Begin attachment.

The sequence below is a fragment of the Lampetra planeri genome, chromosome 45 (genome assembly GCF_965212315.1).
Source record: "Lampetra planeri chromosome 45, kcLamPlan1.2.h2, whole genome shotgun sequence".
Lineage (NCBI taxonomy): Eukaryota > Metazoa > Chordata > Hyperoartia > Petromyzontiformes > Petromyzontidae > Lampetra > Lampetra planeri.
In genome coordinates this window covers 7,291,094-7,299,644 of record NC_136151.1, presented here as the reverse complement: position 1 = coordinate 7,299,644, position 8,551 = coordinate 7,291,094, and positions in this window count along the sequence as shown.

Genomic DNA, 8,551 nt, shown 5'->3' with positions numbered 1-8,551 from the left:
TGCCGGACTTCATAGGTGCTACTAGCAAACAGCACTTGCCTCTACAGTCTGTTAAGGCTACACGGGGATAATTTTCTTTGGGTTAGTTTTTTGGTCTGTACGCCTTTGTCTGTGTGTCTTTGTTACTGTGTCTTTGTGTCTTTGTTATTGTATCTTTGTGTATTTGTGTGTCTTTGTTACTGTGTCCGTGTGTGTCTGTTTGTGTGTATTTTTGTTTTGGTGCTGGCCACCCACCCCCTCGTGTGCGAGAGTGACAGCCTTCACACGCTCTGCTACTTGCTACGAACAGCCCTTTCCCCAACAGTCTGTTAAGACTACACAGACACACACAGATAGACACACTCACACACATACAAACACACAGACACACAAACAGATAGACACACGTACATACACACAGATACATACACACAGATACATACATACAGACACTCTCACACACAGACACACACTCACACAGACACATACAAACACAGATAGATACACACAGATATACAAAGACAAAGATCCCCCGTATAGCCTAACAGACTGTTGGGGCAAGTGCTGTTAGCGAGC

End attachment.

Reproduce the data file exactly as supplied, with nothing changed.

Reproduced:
The sequence below is a fragment of the Lampetra planeri genome, chromosome 45 (genome assembly GCF_965212315.1).
Source record: "Lampetra planeri chromosome 45, kcLamPlan1.2.h2, whole genome shotgun sequence".
Lineage (NCBI taxonomy): Eukaryota > Metazoa > Chordata > Hyperoartia > Petromyzontiformes > Petromyzontidae > Lampetra > Lampetra planeri.
In genome coordinates this window covers 7,291,094-7,299,644 of record NC_136151.1, presented here as the reverse complement: position 1 = coordinate 7,299,644, position 8,551 = coordinate 7,291,094, and positions in this window count along the sequence as shown.

Genomic DNA, 8,551 nt, shown 5'->3' with positions numbered 1-8,551 from the left:
TGCCGGACTTCATAGGTGCTACTAGCAAACAGCACTTGCCTCTACAGTCTGTTAAGGCTACACGGGGATAATTTTCTTTGGGTTAGTTTTTTGGTCTGTACGCCTTTGTCTGTGTGTCTTTGTTACTGTGTCTTTGTGTCTTTGTTATTGTATCTTTGTGTATTTGTGTGTCTTTGTTACTGTGTCCGTGTGTGTCTGTTTGTGTGTATTTTTGTTTTGGTGCTGGCCACCCACCCCCTCGTGTGCGAGAGTGACAGCCTTCACACGCTCTGCTACTTGCTACGAACAGCCCTTTCCCCAACAGTCTGTTAAGACTACACAGACACACACAGATAGACACACTCACACACATACAAACACACAGACACACAAACAGATAGACACACGTACATACACACAGATACATACACACAGATACATACATACAGACACTCTCACACACAGACACACACTCACACAGACACATACAAACACAGATAGATACACACAGATATACAAAGACAAAGATCCCCCGTATAGCCTAACAGACTGTTGGGGCAAGTGCTGTTAGCGAGC